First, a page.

River otters (Lontra canadensis) are now found throughout most of Indiana, thanks to efforts of the DNR and its partners. In 1995, the DNR began a reintroduction program aimed at re-establishing a healthy otter population in several watersheds of northern and southern Indiana. After five years of reintroductions, the otter population began to expand through natural reproduction. The otter was removed from the state-endangered species list in 2005. Since that time, otters have been documented in more than 90 percent of Indiana counties, far surpassing reintroduction goals. The population continues to expand.
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- Otters have a long body, short legs and muscular neck.
- Fur color varies from light brown to almost black.
- Otters have long, thick whiskers and webbed feet.
- Weights range from 11 to 20 pounds.
- Otters can hold their breath for 8 minutes.
- Their fur repels water.
- Otters are most active at night and at dawn and dusk.
Distribution and abundance
A total of 303 river otters were released in northern and southern Indiana between 1995 and 1999.
The reintroduction went so well that the river otter was removed from the state-endangered list in 2005. River otter reports have been documented in most counties in Indiana and river otter will likely be statewide, though in some places at low densities in the next several years. Each year, DNR staff collect samples from river otter carcasses for population monitoring.
River otters are polygynous (have several mates). Most river otters will start reproducing at 2 years old. Otters typically breed from December to April and gestation is 61–63 days. Otters also delay implantation at least 8 months, meaning birth may not occur until 10 to 12 months after copulation. Litter size is typically one to three kits, however they can range up to five. The female otter raises the young without aid from the adult males. Young are born between February–April and can leave the den within eight weeks of birth.
River otters spend most of their lives in water, which reflects in their diet.
Primary foods include:
- Frogs, salamanders, and turtles
- Ducks and other birds
Though primarily carnivores, river otters have been documented eating fruit on rare occasions.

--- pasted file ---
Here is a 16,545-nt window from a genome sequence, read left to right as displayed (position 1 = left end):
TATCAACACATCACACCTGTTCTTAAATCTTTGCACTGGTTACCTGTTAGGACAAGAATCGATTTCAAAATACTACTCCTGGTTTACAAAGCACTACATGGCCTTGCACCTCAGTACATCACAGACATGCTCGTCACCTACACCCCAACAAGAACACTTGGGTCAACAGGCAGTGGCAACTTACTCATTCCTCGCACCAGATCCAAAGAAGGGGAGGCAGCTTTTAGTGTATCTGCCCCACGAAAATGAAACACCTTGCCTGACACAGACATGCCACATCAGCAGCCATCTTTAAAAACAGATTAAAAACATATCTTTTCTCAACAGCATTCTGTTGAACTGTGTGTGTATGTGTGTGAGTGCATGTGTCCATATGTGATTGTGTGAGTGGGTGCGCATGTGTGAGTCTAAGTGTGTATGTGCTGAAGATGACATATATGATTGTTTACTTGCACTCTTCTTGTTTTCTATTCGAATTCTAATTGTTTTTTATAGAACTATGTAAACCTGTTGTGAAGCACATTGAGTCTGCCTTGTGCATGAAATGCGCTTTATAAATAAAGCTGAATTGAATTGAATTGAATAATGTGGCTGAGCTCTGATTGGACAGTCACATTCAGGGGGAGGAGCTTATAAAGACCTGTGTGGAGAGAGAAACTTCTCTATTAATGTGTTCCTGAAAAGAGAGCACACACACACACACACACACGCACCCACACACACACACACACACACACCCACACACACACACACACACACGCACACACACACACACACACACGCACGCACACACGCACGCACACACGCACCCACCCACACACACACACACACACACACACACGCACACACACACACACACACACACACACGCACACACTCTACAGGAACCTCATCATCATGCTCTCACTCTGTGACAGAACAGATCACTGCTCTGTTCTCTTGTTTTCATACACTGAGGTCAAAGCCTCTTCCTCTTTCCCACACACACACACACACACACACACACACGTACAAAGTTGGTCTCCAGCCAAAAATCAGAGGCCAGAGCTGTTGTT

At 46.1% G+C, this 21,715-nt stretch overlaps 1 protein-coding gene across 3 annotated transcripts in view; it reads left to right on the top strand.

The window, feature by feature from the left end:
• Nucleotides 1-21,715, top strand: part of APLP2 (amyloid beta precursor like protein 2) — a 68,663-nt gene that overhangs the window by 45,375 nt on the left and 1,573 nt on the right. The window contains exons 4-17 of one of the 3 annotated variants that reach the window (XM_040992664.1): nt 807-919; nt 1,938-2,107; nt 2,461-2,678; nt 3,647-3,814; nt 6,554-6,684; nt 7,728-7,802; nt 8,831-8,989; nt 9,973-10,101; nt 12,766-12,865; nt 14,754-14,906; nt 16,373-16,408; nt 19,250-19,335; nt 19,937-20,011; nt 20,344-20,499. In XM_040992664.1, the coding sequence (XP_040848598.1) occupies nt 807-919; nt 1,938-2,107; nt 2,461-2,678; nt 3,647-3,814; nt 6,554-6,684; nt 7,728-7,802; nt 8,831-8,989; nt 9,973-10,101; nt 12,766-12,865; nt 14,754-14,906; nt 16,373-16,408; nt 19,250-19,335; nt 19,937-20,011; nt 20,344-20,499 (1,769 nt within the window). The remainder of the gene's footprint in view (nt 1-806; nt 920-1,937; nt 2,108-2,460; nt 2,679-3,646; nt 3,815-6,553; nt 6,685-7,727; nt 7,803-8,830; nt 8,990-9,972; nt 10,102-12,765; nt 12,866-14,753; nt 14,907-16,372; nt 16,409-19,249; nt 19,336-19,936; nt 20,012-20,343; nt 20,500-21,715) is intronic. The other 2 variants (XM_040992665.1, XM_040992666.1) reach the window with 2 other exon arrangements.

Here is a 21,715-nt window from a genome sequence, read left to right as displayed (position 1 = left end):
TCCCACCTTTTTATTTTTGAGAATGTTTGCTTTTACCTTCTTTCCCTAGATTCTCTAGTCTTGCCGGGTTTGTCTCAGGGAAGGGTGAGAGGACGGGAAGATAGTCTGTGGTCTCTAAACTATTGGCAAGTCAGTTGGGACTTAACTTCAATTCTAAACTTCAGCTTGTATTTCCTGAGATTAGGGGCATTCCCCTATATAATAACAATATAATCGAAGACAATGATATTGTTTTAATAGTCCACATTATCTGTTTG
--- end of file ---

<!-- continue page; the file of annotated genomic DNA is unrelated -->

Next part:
River otters inhabit many of Indiana’s lakes, rivers, and creeks. They are most commonly seen at dawn and dusk, so an evening or early morning paddle on one of Indiana’s water trails can be a great way to try to spot a river otter. Although they don’t maintain set territories or have distinguishable homes like beaver and muskrats, they do leave behind signs that they were there, in the form of latrines. Latrines are places, usually on low sandy areas with easy access to the water, where otters return to leave their poop, or scat. If you find an otter latrine while hiking or paddling, it means that river otters are in the area and might be frolicking through the water. River otters are a common sight at Muscatatuck National Wildlife Refuge and can be seen bouncing in and between many of the pits and lakes of Sugar Ridge Fish & Wildlife Area.
Management and control
River otters and human conflicts
River otters can cause damage, especially to small fish ponds or fish hatcheries. If a landowner has otter damage occurring during trapping season, their best option is to allow a licensed trapper property access to try to alleviate the damage. Outside of the trapping season, landowners can contact the DNR to obtain a nuisance wildlife animal control permit. Otter damage in ponds can be reduced by providing adequate structure to give fish ample places to hide from predators like otter. Electric or welded-wire fencing can also be effective, depending on the size of the pond or hatchery.
If you would like a permit to remove a river otter causing a conflict, you must submit a nuisance wildlife control permit application before a permit will be issued.
Report a Conflict
Indiana residents having conflicts with river otters can help Indiana DNR collect information by using the optional wildlife complaint form. This form allows DNR to track conflict reports for key species of interest. The form does not submit a permit application on your behalf to remove an animal, and it should not be used to submit sightings of river otters. DNR appreciates the support of Indiana residents in helping us collect better information about wildlife conflicts.
A limited river otter trapping season was started in 2015 after otters had greatly expanded in Indiana. The season is highly regulated, with mandatory 24-hour reporting, tagging requirements, season bag limits, and a season quota. Learn more about the river otter trapping season. River otters are tracked through several surveys, including harvest monitoring and monitoring incidental captures, as well as the Paddlecraft Wildlife Index. Reports from various surveys and monitoring are available on the wildlife reports page .